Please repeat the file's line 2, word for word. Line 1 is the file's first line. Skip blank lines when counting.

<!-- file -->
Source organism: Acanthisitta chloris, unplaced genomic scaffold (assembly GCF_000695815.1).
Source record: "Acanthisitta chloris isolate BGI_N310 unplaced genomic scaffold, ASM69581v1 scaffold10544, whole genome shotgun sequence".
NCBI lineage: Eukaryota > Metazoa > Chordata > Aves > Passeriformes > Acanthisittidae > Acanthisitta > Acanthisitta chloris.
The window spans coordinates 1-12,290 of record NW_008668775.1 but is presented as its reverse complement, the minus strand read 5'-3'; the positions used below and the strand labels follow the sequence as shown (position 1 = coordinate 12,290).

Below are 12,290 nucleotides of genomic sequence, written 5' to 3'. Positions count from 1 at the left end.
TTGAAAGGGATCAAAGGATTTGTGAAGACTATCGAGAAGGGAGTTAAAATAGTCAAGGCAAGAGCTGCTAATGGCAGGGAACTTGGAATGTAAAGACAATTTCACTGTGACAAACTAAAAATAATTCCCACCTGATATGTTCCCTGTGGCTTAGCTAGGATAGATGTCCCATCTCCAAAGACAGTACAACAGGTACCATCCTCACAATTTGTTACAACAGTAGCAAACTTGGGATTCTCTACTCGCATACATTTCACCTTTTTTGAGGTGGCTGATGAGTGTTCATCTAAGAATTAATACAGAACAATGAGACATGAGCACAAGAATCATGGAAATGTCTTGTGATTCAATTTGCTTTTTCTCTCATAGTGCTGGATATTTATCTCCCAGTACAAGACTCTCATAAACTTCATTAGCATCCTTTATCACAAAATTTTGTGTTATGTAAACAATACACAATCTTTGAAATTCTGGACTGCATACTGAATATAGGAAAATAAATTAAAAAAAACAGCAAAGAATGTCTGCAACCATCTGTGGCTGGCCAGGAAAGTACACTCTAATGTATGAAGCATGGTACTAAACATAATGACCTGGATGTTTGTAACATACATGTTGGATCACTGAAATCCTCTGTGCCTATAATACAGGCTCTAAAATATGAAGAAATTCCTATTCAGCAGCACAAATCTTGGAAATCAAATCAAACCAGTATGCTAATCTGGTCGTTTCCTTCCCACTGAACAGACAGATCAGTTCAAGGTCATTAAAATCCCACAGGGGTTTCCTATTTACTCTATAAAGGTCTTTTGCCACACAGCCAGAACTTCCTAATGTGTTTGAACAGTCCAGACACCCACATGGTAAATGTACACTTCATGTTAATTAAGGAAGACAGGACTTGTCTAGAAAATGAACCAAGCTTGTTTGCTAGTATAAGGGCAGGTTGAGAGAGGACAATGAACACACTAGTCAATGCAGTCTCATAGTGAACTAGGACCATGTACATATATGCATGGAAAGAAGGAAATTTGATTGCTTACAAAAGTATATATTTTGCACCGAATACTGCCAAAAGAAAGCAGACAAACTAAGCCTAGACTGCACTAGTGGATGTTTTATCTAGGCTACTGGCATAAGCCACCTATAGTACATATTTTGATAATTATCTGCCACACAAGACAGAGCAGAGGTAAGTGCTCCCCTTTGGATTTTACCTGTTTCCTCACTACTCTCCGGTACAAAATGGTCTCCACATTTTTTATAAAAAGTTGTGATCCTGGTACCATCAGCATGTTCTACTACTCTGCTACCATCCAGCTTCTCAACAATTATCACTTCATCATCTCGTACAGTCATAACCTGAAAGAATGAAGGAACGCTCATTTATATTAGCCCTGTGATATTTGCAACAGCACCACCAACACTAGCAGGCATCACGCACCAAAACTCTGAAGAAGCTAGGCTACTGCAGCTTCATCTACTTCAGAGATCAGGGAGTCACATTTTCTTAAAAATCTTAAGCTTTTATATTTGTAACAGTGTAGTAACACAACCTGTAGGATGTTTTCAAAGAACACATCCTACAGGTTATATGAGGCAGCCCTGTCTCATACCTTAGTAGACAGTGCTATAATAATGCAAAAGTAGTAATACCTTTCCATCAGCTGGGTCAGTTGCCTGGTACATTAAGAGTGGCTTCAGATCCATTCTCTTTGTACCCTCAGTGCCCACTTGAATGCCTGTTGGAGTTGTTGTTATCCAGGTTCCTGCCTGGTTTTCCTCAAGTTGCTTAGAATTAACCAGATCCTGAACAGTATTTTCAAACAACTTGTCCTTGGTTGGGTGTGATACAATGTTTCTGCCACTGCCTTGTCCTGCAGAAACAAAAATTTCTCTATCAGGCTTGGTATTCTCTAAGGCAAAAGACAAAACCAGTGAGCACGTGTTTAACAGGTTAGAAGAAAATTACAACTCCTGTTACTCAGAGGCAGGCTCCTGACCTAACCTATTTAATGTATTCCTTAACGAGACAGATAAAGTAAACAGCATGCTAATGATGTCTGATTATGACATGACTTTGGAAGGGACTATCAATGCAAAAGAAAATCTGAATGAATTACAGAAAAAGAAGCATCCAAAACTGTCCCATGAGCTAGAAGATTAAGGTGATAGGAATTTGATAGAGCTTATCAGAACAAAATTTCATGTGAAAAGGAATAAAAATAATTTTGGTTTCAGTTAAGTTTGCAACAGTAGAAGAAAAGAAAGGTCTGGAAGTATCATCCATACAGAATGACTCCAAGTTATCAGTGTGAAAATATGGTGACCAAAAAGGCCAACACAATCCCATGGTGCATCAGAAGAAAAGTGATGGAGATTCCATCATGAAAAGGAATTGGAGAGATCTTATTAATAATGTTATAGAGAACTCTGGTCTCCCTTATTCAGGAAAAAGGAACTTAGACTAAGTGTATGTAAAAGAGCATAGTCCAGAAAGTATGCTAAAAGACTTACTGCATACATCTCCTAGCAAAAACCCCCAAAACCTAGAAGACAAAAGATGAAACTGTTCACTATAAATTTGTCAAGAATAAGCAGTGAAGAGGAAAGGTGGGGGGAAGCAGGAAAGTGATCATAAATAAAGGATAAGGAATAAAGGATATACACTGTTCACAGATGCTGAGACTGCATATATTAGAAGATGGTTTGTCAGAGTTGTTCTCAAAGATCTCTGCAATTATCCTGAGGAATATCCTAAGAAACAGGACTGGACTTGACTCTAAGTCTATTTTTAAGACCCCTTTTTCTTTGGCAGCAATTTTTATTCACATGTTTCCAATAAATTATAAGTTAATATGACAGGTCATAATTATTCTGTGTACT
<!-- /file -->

Source record: "Acanthisitta chloris isolate BGI_N310 unplaced genomic scaffold, ASM69581v1 scaffold10544, whole genome shotgun sequence".